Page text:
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Welcome to Privacy Insider, a round-up of the week's most important stories.

We've all made decisions as kids we wish we hadn't. It wasn't our fault; we couldn't see the big picture. Our worlds were small, and our experiences were limited. So we did things like ride our bikes without a helmet or stay out past our curfews. All we knew was we were after more fun for longer, and our parents' rules just seemed to get in the way. 

But our parents enforced dreadful rules (over our screams) because our ability as kids to assess risk hadn't fully developed, which could put us in some risky situations. It's for those same reasons, in part, that a U.S. privacy law aims to protect those 13 years and younger. 

The consent framework here in the U.S. operates on notice and choice: A company gives the adult notice they're going to take their data and use it, and the adult can choose to say yes or no. Sometimes, saying no means losing access to the service. The Children's Online Privacy Protection Act requires websites and online services to gain parental consent before collecting children's online data. After all, the parents (ostensibly) understand the risks of sharing personal data in a way kids cannot.

Plenty of sites violate COPPA all day long, 365 days a year. They're just flying under the radar. The 2019 settlement between YouTube and the Federal Trade Commission (FTC) was the latest COPPA enforcement to make a splash. The FTC collected $170 million, the COPPA settlement to date. But many more would exist if the FTC had the resources to sweep the web for potential cases constantly. 

That's why today's news that Disney and several ad-tech firms settled a case alleging they tracked children online without consent is big. The settlement mandates they delete the software used to track underage users. But more importantly, it's a message to industry: Just because kids are easy targets doesn't make them fair game.

Enjoy reading, and I'll see you next week! 

  1. Judge approves Disney, ad-tech settlements over alleged tracking of children
    A California district judge has approved three settlements that "could reshape the children's app market," The New York Times reports. The lawsuits accused Disney and several large ad-tech companies of using software to track and profile children using gaming apps. They allegedly did so without obtaining parental consent, required by the U.S. children's privacy law. Under the settlement, the companies have agreed to remove the software in question. 
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  2. Critics: Google's plan a 'FLoC you to privacy'
    This month, Google Chrome will sort users into behavior-based groups and share those groups with advertisers. The Federated Learning of Cohorts (FLoC), as Google's called the new browser standard, is the company's answer to its phase-out of third-party cookies and claims to be a privacy-protective way to support the online advertising industry. But Forbes reports there are significant privacy issues, including websites' ability to employ a users' FLoC ID to "target and fingerprint you."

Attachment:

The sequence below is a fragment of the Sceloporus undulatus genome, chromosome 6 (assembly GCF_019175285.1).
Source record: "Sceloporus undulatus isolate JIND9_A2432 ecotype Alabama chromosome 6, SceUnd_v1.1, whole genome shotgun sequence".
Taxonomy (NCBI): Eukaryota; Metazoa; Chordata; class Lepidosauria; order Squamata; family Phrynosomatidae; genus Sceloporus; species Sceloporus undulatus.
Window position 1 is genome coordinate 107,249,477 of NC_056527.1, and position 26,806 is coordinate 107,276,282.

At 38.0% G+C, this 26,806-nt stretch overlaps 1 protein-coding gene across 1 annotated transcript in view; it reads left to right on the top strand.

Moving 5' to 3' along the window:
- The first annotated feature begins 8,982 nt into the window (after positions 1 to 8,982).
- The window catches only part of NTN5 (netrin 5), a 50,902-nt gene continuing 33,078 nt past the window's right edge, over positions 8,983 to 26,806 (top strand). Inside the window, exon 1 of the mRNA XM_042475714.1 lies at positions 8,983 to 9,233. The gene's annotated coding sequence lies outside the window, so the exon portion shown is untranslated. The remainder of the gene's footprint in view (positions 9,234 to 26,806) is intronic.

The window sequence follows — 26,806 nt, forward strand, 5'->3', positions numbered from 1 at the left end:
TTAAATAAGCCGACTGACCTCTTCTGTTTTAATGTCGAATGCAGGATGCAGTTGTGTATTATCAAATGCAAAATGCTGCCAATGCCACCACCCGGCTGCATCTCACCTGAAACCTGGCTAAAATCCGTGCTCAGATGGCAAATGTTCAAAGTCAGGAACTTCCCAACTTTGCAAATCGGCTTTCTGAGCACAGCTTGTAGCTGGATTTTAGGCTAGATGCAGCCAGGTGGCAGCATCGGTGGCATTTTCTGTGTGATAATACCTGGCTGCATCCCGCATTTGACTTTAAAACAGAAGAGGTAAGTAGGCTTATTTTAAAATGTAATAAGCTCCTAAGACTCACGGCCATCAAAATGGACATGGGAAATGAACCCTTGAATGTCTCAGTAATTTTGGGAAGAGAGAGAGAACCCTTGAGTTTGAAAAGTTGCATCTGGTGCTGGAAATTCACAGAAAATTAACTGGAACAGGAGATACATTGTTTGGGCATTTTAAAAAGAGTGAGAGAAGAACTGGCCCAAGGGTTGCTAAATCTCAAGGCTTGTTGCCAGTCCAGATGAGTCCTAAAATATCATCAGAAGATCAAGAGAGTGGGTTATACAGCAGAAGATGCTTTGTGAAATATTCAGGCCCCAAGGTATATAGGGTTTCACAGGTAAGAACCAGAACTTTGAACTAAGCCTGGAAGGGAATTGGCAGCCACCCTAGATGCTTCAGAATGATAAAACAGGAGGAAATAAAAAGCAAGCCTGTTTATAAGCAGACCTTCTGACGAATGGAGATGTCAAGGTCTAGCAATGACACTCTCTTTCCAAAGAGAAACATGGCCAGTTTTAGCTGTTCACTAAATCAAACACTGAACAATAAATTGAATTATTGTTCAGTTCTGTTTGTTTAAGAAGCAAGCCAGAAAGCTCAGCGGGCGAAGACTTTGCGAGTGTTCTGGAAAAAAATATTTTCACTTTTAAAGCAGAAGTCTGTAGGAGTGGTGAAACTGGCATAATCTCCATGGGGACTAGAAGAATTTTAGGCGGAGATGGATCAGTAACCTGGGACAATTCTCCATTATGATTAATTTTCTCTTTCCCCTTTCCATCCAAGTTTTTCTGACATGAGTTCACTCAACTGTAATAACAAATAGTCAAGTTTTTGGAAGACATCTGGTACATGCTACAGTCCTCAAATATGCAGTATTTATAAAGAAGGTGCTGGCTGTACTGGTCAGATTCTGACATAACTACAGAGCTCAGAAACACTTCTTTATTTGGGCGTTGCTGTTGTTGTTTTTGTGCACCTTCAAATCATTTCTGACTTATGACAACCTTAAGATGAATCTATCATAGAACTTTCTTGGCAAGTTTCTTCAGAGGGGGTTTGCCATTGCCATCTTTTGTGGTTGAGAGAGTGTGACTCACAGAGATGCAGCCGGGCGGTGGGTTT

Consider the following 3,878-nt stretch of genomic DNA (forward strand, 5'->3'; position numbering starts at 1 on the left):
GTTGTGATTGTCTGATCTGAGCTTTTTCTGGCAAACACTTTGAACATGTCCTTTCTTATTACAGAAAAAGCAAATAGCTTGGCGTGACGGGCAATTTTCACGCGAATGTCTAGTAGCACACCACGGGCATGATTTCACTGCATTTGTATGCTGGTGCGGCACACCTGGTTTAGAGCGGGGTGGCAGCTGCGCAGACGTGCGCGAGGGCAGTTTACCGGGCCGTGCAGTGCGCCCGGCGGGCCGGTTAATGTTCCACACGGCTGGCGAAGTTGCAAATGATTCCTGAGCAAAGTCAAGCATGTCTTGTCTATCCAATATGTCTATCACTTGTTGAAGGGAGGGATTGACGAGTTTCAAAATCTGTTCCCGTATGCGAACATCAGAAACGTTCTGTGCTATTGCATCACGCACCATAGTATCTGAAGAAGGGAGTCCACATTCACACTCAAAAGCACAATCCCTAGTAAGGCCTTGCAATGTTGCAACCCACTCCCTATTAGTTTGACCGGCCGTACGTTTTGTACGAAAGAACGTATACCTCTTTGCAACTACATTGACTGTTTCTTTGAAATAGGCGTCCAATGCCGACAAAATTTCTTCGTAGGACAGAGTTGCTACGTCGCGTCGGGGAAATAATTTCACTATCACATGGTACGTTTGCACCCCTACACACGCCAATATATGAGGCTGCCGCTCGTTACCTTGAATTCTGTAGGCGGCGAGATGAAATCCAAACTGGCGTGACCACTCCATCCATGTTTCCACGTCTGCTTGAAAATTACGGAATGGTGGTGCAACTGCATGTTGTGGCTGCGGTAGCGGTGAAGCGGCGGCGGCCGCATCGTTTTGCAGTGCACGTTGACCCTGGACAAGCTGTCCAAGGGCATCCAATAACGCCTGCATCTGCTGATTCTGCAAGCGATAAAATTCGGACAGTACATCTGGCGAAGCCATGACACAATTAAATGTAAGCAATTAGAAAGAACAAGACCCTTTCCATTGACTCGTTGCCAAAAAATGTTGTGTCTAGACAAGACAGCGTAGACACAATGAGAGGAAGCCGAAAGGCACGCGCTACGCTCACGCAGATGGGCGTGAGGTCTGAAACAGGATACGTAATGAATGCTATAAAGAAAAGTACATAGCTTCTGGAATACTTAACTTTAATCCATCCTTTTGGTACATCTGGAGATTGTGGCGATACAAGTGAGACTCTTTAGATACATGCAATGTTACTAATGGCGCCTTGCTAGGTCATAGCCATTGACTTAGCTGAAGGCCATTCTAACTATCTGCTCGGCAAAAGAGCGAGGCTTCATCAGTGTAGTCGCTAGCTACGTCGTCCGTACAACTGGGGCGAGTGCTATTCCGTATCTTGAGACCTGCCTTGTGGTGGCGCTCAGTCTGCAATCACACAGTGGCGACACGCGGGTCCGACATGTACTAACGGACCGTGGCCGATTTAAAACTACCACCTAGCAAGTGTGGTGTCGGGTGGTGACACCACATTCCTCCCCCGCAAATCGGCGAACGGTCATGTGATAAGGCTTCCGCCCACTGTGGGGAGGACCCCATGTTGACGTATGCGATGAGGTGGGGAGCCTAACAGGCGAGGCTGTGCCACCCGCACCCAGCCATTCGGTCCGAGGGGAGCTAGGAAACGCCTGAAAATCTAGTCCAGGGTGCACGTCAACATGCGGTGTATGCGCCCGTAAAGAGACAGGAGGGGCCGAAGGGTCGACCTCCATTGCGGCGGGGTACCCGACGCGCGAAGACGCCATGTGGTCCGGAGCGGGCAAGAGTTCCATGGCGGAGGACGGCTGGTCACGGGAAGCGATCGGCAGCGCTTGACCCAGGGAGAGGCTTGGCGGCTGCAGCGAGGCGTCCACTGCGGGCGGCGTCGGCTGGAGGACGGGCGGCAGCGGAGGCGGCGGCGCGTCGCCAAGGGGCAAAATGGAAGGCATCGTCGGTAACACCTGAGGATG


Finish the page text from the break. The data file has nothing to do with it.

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  3. Hamburg privacy regulator blocks WhatsApp from sharing Germans' data with Facebook
    In January, WhatsApp announced it would change its privacy policy to share more data with Facebook, its parent company. WhatsApp assured EU privacy regulators that EU users wouldn't be affected. But this week, Hamburg's data protection authority (DPA) said it would block those data transfers within Germany. The DPA initiated the "urgency procedure" under the EU General Data Protection Regulation, which allows it to issue an "immediately enforceable order blocking Facebook's further absorption of WhatsApp user data," Fortune reports. 
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  4. Antitrust and privacy enforcement could be on a 'collision course' 
    Facebook faces antitrust lawsuits for getting lax on privacy as it got big, and Google is facing antitrust lawsuits for its plan to eliminate third-party cookies on its site. While antitrust enforcers continue to bring cases against giant tech companies and states pass privacy laws, companies make privacy changes of their own. But, writes Gilad Edelmon in WIRED, "If policymakers and enforcers can't figure out the right way to think about how to reconcile privacy law with competition law, they risk badly screwing up both." 
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  5. Vaccine passports present potential threats to privacy
    As schools, businesses and restaurants start to re-open, it's unclear the best way for individuals to prove they're vaccinated against COVID-19. There's some discussion about creating apps for "vaccination passports," but privacy advocates say that's not a good plan. It's possible that data stored by vaccine passport apps could be shared with the government or private databases, said privacy expert Alexander Howard of the Digital Democracy Project. "We've got a supercomputer in our pocket that gives us godlike powers but that can also be used against us."
    Read Story
  6. Will EU lead on AI regulation like it has on privacy?
    The EU is already the leader in privacy enforcement, thanks to the EU General Data Protection Regulation. But now it looks poised to become the "top AI cop too," Bloomberg reports. The European Union plans to propose new rules next week that could require companies using artificial intelligence to undergo an audit first. But that enforcement could conflict with the EU's goal to boost technology startups to compete with the U.S. and China on tech. 
    Read Story
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